if you have a very young puppy you do want to move slowly with this extend their alone time in the crate little by little if for any reason you cannot do that and you have to kind of throw them right in at the deep end right from the very beginning planning ahead will help you and your dog getting used to time spent away from one another hey guys sorry to interrupt the articlei wanted just to quickly let you know if you’re interested in reading more articles about me actually working with dogs following the cases of the behavior modification programmes and the different training programs that i implement as well as me training and raising my own dogs .

for example that you have to leave the house for eight hours every single day for work in this case you could plan in a long weekend right after you bring your puppy home ideally you would take one or two weeks off from work if possible and dedicate this time to your puppy this will help your dog getting settled in more comfortably but much more importantly it will also give you time to bond with them and begin that crate training in a more gradual manner rather than having to chuck them right in at the deep end if you have to go straight back to work but eventually you will have to return to your routine and to avoid making this a traumatic event for your puppy you can enlist help for example you can make arrangements for family members to come over once or twice a day especially in those early days to let your puppy out for the toilet to help on toilet training and just give them a little bit of interaction you can keep this routine up at least for the first two months then switch to maybe once a day if you were doing it twice a day and that helps as the dog is physically able to hold on to their business for longer periods of time ideally.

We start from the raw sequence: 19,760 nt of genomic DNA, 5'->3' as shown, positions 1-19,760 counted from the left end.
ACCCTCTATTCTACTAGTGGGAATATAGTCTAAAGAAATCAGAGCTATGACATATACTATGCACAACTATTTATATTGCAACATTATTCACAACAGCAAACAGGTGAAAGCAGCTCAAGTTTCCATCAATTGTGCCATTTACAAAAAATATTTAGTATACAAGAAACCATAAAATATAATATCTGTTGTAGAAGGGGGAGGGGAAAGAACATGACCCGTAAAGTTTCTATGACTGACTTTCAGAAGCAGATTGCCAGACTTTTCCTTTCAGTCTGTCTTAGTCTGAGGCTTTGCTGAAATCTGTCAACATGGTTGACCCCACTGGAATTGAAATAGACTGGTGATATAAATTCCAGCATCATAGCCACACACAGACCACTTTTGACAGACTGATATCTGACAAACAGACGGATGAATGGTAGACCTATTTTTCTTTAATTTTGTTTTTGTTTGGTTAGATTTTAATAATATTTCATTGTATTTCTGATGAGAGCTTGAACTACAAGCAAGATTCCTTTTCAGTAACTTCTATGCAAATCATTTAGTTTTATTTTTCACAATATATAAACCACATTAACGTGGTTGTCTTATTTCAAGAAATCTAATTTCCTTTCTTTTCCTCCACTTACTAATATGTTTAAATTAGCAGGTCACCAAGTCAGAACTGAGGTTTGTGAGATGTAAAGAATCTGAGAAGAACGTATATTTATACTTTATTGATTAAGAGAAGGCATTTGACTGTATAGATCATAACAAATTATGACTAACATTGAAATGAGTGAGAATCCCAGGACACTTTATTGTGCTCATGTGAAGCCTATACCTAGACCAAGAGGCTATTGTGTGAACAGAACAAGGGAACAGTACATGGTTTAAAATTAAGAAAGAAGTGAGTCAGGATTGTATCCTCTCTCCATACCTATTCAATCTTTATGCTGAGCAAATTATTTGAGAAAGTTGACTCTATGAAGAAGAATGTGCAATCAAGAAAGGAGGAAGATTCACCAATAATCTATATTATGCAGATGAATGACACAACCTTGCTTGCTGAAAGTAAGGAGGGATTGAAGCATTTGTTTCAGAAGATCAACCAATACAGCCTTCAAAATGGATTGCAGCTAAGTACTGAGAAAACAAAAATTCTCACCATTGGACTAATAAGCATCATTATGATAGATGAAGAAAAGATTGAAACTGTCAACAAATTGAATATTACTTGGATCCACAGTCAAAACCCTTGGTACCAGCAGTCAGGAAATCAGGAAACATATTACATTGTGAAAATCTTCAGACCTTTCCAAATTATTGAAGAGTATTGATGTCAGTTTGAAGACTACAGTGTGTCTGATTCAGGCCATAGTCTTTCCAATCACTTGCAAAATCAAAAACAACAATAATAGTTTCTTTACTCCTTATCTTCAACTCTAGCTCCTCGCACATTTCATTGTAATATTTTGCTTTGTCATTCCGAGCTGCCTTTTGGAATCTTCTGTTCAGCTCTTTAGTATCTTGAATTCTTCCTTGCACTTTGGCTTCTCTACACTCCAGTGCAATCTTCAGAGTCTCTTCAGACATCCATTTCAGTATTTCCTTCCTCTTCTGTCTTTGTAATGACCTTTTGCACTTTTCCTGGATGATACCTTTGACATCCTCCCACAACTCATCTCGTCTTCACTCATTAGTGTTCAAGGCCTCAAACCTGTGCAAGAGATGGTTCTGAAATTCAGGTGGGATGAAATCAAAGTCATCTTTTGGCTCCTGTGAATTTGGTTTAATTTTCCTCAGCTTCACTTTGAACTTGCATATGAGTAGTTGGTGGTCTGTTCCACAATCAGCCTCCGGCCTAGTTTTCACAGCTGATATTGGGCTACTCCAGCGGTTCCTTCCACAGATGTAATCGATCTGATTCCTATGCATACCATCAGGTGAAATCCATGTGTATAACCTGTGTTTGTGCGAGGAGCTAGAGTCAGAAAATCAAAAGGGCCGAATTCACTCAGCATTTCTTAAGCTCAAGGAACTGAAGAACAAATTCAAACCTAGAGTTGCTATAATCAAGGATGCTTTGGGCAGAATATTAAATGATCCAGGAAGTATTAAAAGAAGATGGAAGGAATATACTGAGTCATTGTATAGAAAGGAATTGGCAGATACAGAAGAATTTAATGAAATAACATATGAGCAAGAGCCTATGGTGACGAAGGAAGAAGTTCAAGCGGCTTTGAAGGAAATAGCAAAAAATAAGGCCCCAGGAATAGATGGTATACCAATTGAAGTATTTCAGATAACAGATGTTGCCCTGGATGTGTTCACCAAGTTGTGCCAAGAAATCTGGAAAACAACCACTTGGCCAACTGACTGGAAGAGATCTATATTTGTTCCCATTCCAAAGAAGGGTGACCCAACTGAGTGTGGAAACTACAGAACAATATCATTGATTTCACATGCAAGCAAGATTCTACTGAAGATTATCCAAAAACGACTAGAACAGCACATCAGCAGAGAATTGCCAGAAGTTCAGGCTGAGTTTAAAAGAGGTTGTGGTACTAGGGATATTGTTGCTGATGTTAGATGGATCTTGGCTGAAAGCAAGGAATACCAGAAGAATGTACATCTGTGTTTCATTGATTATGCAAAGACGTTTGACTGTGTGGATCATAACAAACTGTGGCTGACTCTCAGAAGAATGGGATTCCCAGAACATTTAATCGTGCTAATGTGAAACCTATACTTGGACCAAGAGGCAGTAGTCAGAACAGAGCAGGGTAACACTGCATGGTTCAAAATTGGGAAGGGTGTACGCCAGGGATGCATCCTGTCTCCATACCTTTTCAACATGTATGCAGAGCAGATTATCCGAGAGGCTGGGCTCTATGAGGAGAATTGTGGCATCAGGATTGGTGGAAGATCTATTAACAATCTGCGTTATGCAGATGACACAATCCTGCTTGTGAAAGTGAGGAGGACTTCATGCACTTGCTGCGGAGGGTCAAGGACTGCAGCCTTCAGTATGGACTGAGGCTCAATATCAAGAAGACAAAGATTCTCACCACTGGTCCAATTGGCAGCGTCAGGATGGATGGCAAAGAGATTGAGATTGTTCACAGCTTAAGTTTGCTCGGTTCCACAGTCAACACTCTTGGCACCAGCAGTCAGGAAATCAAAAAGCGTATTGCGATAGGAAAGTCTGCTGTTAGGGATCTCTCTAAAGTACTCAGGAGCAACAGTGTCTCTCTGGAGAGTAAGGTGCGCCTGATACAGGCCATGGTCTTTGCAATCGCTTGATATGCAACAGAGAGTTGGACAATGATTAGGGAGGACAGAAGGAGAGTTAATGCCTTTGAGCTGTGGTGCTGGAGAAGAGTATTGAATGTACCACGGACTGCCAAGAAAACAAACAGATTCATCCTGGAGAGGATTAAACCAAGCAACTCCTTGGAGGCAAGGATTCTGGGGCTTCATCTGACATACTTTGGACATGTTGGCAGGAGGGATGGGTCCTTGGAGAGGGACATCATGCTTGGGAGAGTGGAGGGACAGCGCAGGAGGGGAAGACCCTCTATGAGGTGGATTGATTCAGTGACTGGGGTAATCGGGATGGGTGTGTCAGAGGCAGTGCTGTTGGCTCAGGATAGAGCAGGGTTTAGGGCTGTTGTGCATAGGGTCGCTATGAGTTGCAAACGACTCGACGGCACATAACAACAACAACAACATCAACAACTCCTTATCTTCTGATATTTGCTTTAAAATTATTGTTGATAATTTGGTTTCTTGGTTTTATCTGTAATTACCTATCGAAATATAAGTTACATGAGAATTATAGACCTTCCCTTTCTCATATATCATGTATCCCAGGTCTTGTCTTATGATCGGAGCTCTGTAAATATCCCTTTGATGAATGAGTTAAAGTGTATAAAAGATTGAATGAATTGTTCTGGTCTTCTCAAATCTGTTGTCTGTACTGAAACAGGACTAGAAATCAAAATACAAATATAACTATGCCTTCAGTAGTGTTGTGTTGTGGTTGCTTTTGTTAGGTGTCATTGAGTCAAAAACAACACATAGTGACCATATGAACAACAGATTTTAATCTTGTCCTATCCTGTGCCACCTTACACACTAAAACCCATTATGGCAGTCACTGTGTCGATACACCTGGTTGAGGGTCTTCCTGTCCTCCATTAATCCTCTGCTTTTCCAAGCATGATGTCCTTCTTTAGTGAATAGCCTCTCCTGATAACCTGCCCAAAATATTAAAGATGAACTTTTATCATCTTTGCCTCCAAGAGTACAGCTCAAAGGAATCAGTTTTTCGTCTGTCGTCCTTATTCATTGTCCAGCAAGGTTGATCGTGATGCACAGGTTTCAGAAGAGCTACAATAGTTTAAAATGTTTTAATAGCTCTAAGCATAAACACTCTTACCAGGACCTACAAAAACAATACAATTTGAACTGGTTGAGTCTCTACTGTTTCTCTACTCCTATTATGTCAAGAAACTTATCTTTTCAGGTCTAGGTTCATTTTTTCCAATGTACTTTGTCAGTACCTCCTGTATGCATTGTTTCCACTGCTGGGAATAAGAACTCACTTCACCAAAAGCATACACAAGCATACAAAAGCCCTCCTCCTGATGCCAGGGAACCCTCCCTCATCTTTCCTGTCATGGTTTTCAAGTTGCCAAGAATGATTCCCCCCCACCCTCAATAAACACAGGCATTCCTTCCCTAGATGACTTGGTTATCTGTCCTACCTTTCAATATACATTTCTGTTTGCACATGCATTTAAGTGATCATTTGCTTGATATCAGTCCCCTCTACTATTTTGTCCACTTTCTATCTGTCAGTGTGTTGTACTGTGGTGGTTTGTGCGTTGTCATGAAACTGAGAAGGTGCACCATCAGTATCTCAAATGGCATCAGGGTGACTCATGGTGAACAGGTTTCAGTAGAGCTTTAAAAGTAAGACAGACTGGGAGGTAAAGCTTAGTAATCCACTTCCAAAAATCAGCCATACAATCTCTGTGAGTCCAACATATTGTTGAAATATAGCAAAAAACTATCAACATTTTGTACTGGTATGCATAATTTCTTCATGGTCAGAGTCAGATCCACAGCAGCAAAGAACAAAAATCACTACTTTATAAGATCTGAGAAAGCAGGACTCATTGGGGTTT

these visits will leave the puppy pleasantly tired and content and after they have received an appropriate dose of exercise and food and physical interaction they should be more than happy to sleep for the majority of the time they spend back in their crate if you have no family members or friends who are willing to take over these puppy duties while you’re at work you can hire a dog sitter or take your puppy to a reputable doggy daycare especially in those early days .

so in my opinion yes dogs should be taught how to be left on their own of course in the ideal world we will always have someone at hand to stay at home with our puppy at least until they are a bit older and a bit better trained to be able to be left loose in the house and ideally we would not leave them for longer than a few hours at a time however there are many ways to navigate those challenges of having to leave your dog at home and provided you are fully committed to making sure that you meet your dog’s needs especially during your absence you absolutely can make this work alone time does not have to be bad for your dog in fact it can be an incredible thing and as their loving owner and leader you simply want to manage the situation in the best interest of your dog by setting them up for success by planning ahead and being proactive as a good calm consistent canine leader always does so as always guys be your dog’s leader because leadership is love.